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For too long, we have been asked to maximize our professional usefulness. We should focus our efforts on being really good at one thing.
In short, specialization prevailed. With few exceptions, the most wanted professionals in their fields were the best at what they did. The best engineers were the ones who got jobs at Apple and Tesla. The best quants were the ones who got jobs at Renaissance and SAC. The best chefs worked in Noma and Per Se. This principle was true in most areas, thus, people were encouraged to become truly Good in one area at the expense of others. In fact, it was specialized in specialization. You are no longer an engineer – I was an engineer at DevOps. You are no longer a chef – you are a pastry chef. And any time spent not mastering this area of expertise was a waste of time.
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And while, historically, these individuals have been well paid, this does not always appear to be the case. In fact, these days, categorizing your talents into one discipline can actually block one’s path towards acclaim, recognition, and the financial gain associated with it. why is that? Neither Steve Jobs nor Elon Musk was the best engineer in their organization. And they weren’t the best managers. Or the best designers. Or really the best at anything. However, they have developed a high level of expertise across multiple, often highly differentiated, knowledge areas. There are few like Steve Jobs, who was a talented designer, product visionary, great arbiter of talent and an inspiring (though difficult) manager.
Oddly enough, our educational system and cultural fabric often encourage people to become really good at something at the expense of everything else. Meanwhile, studies show that it is those who embrace a variety of interests who make the greatest achievements in entrepreneurship, science, and the arts. This practice, known as skill stacking, indicates that it is unusual to be in the top 10% in many widely varying skills than the top 1% in a single skill. The more different the skills, the less likely you are to find people who reflect the same mix of experience. This can make an individual not only unique in terms of what they can do, but also more likely to view problems and situations from a unique perspective. While most computing entrepreneurs approached an engineering background, Jobs approached it from both an engineering and a design perspective. In turn, he was able to build something that those with a narrower geometric frame of reference were not equipped to do.
Therefore, the prescription for any aspiring entrepreneur to shake up the world is a simple two-pronged process that first embraces the existing diversity of interests and then goes one step further to purposefully cultivate new interests.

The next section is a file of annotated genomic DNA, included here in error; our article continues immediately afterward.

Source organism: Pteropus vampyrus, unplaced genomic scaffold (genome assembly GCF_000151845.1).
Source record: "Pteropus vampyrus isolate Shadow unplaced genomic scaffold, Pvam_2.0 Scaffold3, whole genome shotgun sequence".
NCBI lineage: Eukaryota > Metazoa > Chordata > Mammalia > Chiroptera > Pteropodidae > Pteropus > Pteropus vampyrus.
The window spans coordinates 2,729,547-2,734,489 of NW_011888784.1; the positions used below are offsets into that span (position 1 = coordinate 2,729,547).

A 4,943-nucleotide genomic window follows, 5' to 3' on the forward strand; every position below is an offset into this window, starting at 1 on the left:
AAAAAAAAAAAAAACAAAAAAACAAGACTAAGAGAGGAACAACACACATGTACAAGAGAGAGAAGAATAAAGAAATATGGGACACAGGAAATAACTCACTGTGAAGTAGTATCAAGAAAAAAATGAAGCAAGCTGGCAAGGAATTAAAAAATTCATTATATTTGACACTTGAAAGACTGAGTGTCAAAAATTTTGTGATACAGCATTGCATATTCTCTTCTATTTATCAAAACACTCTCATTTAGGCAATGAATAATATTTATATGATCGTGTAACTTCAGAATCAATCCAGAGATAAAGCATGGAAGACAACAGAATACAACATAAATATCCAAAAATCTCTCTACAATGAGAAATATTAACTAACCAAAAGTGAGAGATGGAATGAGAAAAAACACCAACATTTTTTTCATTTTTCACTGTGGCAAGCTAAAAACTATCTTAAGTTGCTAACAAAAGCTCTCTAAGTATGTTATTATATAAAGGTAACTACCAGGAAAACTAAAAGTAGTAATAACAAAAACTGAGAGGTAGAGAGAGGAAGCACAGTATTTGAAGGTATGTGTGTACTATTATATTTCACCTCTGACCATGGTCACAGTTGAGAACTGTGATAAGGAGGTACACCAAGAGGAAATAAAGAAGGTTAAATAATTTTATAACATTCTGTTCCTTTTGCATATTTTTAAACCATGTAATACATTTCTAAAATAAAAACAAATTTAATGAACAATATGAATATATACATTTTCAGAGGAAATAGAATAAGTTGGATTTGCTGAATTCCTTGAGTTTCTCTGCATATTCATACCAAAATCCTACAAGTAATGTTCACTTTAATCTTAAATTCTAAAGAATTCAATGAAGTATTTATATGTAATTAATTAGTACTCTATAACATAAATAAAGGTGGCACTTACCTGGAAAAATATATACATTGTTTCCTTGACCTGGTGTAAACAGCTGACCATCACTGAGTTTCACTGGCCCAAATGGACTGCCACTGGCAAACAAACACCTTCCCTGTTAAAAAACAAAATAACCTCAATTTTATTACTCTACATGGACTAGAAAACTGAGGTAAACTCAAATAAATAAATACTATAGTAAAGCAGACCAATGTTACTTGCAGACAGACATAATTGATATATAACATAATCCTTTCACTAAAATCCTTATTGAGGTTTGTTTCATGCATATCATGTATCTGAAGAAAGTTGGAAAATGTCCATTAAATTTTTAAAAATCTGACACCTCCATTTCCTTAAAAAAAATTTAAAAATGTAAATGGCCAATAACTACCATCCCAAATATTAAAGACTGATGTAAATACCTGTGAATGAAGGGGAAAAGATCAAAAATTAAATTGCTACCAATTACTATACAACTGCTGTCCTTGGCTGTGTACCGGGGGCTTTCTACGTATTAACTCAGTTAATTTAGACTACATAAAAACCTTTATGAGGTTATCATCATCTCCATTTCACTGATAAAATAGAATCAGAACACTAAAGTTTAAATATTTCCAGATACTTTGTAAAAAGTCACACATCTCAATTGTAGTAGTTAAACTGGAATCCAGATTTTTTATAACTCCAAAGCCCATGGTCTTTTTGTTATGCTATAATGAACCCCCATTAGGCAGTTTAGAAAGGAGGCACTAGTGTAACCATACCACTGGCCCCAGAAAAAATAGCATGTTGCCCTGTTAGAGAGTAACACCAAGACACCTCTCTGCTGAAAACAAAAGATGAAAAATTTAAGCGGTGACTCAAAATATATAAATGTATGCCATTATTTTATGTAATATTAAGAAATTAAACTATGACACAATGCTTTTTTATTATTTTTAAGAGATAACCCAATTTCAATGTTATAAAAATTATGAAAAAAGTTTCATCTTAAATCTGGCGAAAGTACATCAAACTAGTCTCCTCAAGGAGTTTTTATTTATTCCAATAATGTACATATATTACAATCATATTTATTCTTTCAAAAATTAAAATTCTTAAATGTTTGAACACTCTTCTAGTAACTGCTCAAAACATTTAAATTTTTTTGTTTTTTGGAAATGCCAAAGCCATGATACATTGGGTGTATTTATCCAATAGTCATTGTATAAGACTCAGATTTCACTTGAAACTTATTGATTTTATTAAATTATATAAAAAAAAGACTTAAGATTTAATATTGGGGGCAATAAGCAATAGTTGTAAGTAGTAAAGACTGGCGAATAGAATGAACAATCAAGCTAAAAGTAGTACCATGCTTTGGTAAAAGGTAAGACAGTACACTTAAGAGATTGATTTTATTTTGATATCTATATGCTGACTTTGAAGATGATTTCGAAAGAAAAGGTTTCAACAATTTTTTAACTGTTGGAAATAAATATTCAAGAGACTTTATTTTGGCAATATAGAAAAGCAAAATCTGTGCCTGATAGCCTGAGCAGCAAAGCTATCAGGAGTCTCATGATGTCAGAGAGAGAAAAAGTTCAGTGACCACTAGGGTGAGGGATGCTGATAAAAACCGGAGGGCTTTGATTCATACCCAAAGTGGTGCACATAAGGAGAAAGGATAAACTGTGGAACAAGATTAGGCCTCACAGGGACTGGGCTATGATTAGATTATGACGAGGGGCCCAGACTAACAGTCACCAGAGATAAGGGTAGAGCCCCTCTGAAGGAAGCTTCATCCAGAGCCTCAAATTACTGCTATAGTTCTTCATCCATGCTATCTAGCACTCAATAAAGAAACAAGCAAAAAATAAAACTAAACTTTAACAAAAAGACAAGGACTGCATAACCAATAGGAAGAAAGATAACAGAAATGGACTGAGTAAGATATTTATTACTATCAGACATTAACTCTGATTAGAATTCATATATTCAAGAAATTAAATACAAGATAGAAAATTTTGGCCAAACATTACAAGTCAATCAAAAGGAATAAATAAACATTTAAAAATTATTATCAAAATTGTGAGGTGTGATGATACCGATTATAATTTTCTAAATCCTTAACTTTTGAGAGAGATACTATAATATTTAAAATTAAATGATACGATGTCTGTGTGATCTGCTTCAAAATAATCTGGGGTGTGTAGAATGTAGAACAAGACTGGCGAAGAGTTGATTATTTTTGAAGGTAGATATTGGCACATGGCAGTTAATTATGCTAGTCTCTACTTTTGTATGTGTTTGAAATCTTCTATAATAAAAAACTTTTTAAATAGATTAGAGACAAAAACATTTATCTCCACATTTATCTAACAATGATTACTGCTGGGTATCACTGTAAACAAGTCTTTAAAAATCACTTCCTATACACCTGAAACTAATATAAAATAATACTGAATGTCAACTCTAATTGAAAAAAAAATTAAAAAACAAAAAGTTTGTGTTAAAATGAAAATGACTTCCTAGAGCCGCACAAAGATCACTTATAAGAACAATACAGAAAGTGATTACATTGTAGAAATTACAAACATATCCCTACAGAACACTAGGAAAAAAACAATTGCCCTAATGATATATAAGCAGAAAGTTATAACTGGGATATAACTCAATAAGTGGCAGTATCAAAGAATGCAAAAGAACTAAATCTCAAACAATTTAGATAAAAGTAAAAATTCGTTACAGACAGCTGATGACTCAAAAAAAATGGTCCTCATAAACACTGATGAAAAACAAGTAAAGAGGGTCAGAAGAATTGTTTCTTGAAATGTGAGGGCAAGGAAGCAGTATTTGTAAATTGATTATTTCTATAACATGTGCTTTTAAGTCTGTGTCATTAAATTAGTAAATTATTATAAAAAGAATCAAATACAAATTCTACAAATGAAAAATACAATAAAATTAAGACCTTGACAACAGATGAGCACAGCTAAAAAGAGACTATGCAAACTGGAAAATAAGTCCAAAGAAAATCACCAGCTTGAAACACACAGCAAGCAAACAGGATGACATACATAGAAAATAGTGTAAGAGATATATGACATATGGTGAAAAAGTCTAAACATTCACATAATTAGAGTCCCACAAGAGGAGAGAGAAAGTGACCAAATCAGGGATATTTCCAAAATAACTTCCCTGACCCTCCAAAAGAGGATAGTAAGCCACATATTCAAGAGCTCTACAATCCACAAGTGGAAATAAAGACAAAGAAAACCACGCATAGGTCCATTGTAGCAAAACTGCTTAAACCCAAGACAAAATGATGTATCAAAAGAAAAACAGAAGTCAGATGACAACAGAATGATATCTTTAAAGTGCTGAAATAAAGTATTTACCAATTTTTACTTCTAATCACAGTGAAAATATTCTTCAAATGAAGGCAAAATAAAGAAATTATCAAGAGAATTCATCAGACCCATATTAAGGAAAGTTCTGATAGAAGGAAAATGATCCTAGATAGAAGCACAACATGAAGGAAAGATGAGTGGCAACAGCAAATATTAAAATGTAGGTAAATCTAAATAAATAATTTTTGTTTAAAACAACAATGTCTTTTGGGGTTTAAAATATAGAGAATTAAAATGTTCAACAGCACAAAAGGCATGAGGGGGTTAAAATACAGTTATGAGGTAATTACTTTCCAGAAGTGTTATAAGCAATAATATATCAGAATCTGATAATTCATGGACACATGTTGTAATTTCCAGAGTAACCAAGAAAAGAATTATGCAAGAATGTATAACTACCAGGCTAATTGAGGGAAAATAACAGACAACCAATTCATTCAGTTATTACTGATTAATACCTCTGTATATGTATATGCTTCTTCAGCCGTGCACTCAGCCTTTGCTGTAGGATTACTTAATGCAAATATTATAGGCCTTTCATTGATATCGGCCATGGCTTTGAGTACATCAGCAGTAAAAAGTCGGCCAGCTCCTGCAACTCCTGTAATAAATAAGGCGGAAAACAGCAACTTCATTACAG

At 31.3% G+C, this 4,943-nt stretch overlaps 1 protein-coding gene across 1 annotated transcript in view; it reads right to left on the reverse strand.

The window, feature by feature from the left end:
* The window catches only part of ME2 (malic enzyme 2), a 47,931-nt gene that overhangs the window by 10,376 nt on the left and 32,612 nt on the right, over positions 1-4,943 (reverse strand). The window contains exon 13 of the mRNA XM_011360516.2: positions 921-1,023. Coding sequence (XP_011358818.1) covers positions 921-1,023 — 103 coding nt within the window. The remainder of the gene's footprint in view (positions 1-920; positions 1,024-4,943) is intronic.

Related: Why being a specialist in your field doesn’t cut it in today’s fast-paced workplace
Embrace your diverse interests
Often, when speaking with budding entrepreneurs, they admit, without the slightest bit of shame, that they also have hobbies that do not seem to apply directly to the businesses they are building. They are quick to reassure me that they visit these hobbies only infrequently, at short moments of pause in the arduous endeavor of building their business. It’s hard not to frown when one hears this very common phrase. Although it doesn’t always appear right away, it’s often those exactly Interests that help inform the essence of what makes their product different and special. A fintech entrepreneur with a passing interest in human behavioral psychology would almost certainly make the latter see their products in ways necessary to differentiate them from their competitors. Diverse interests do not hinder success. Instead, they are often a key reason for success.
Commit to learning something new
Almost everyone has some hobbies they have long put off because they simply “don’t have enough time. Between our work, our friends, our family, and any other commitments we can squeeze in, there are never enough hours in the day.” Hours of the week to learn something that has nothing to do with their work can feel criminal.Every entrepreneur should ditch this idea and commit a minimum of five hours each week investing in something they wanted to do but put off for too long. At worst, they’ll give These investments to mind a respite from the work of building a business.It is built and, almost with sudden frequency, ends up being the major differentiators.
As entrepreneurs, we all have ambitions to build businesses that will change our lives. But it’s hard to get really innovative and innovative ideas. Many smart people direct their energy toward trying to come up with the next big thing. A person who has spent every waking moment studying finance is not likely to think of something very different than the tens of thousands of other people who have done the same. But suppose this same person has spent time in finance along with interpretive dance, social psychology, and architecture. In this case, they are more likely to have a perspective that few, if any, others share. These other aspects of their lives will inevitably influence their approach to building a piece of fintech.
So the next time you feel guilty for receiving some psychological theses or signing up for an interpretive dance class, realize that these are not distractions but may be a way to achieve your entrepreneurial dreams.